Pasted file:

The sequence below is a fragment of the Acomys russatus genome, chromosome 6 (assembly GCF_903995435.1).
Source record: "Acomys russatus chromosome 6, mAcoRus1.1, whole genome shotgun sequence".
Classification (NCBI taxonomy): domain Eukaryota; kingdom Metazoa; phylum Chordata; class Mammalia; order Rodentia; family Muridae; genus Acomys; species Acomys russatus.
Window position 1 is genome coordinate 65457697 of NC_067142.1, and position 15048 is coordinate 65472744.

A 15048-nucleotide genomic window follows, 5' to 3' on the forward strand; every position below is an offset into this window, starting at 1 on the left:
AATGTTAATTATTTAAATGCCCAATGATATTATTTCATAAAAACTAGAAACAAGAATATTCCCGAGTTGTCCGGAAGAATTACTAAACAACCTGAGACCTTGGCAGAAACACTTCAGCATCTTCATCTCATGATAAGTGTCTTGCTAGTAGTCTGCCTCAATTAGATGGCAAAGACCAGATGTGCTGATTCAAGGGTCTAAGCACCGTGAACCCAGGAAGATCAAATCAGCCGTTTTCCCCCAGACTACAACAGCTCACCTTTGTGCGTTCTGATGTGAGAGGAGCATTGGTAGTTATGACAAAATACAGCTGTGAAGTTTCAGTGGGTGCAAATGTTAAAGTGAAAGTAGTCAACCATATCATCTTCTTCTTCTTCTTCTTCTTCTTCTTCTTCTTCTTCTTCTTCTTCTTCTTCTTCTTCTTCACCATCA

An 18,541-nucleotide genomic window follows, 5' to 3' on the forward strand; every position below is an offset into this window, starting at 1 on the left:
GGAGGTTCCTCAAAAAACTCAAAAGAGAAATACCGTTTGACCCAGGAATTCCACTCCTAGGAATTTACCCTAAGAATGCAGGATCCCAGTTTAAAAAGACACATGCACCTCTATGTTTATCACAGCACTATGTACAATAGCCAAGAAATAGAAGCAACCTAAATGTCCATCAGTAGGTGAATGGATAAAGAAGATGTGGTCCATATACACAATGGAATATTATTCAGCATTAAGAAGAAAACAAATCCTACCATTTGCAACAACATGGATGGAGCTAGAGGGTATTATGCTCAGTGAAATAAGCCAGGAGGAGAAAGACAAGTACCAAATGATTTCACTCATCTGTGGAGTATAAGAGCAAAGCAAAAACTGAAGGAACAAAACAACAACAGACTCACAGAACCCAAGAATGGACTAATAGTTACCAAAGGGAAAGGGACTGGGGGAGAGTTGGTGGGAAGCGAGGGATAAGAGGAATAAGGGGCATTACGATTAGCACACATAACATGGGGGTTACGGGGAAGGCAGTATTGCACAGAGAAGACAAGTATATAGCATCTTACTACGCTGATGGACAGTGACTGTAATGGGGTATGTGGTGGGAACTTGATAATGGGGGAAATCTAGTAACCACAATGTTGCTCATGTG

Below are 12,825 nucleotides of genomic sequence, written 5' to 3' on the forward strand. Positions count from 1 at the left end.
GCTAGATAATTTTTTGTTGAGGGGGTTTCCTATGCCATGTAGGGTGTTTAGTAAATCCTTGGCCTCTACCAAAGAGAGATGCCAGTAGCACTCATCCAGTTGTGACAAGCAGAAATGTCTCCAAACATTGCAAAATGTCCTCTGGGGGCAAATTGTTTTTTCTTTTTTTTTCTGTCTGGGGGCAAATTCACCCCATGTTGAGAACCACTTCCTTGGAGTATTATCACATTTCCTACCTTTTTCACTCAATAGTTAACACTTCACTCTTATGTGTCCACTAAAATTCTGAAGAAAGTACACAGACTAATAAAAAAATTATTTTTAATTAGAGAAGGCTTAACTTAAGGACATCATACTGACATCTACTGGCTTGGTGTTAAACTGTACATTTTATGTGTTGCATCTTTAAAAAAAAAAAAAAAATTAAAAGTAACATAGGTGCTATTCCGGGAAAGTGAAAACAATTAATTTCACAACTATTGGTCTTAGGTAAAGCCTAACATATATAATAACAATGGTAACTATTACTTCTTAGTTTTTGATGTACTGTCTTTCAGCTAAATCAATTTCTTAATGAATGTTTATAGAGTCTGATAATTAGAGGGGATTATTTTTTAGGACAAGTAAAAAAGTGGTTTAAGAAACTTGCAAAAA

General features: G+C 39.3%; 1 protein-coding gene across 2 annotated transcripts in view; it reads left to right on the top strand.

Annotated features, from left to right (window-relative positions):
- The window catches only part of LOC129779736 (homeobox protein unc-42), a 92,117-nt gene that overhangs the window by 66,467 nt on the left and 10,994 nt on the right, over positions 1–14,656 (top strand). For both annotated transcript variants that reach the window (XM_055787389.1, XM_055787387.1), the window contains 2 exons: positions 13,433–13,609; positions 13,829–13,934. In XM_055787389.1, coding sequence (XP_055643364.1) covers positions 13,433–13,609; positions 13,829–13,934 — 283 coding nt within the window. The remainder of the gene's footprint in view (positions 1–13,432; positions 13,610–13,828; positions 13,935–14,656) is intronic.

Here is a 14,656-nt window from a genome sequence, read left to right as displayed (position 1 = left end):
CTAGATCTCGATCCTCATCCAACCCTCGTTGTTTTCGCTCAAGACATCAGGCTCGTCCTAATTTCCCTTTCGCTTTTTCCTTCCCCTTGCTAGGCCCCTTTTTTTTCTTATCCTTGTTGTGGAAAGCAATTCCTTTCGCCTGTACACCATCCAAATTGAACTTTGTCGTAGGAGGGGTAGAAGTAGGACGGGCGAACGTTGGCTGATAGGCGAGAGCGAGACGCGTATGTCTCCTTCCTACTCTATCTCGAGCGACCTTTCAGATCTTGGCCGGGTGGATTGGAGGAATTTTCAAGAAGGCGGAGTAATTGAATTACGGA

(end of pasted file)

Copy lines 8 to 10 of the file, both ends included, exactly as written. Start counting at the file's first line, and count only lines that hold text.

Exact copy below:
GGAGGTTCCTCAAAAAACTCAAAAGAGAAATACCGTTTGACCCAGGAATTCCACTCCTAGGAATTTACCCTAAGAATGCAGGATCCCAGTTTAAAAAGACACATGCACCTCTATGTTTATCACAGCACTATGTACAATAGCCAAGAAATAGAAGCAACCTAAATGTCCATCAGTAGGTGAATGGATAAAGAAGATGTGGTCCATATACACAATGGAATATTATTCAGCATTAAGAAGAAAACAAATCCTACCATTTGCAACAACATGGATGGAGCTAGAGGGTATTATGCTCAGTGAAATAAGCCAGGAGGAGAAAGACAAGTACCAAATGATTTCACTCATCTGTGGAGTATAAGAGCAAAGCAAAAACTGAAGGAACAAAACAACAACAGACTCACAGAACCCAAGAATGGACTAATAGTTACCAAAGGGAAAGGGACTGGGGGAGAGTTGGTGGGAAGCGAGGGATAAGAGGAATAAGGGGCATTACGATTAGCACACATAACATGGGGGTTACGGGGAAGGCAGTATTGCACAGAGAAGACAAGTATATAGCATCTTACTACGCTGATGGACAGTGACTGTAATGGGGTATGTGGTGGGAACTTGATAATGGGGGAAATCTAGTAACCACAATGTTGCTCATGTG

Below are 12,825 nucleotides of genomic sequence, written 5' to 3' on the forward strand. Positions count from 1 at the left end.
GCTAGATAATTTTTTGTTGAGGGGGTTTCCTATGCCATGTAGGGTGTTTAGTAAATCCTTGGCCTCTACCAAAGAGAGATGCCAGTAGCACTCATCCAGTTGTGACAAGCAGAAATGTCTCCAAACATTGCAAAATGTCCTCTGGGGGCAAATTGTTTTTTCTTTTTTTTTCTGTCTGGGGGCAAATTCACCCCATGTTGAGAACCACTTCCTTGGAGTATTATCACATTTCCTACCTTTTTCACTCAATAGTTAACACTTCACTCTTATGTGTCCACTAAAATTCTGAAGAAAGTACACAGACTAATAAAAAAATTATTTTTAATTAGAGAAGGCTTAACTTAAGGACATCATACTGACATCTACTGGCTTGGTGTTAAACTGTACATTTTATGTGTTGCATCTTTAAAAAAAAAAAAAAAATTAAAAGTAACATAGGTGCTATTCCGGGAAAGTGAAAACAATTAATTTCACAACTATTGGTCTTAGGTAAAGCCTAACATATATAATAACAATGGTAACTATTACTTCTTAGTTTTTGATGTACTGTCTTTCAGCTAAATCAATTTCTTAATGAATGTTTATAGAGTCTGATAATTAGAGGGGATTATTTTTTAGGACAAGTAAAAAAGTGGTTTAAGAAACTTGCAAAAA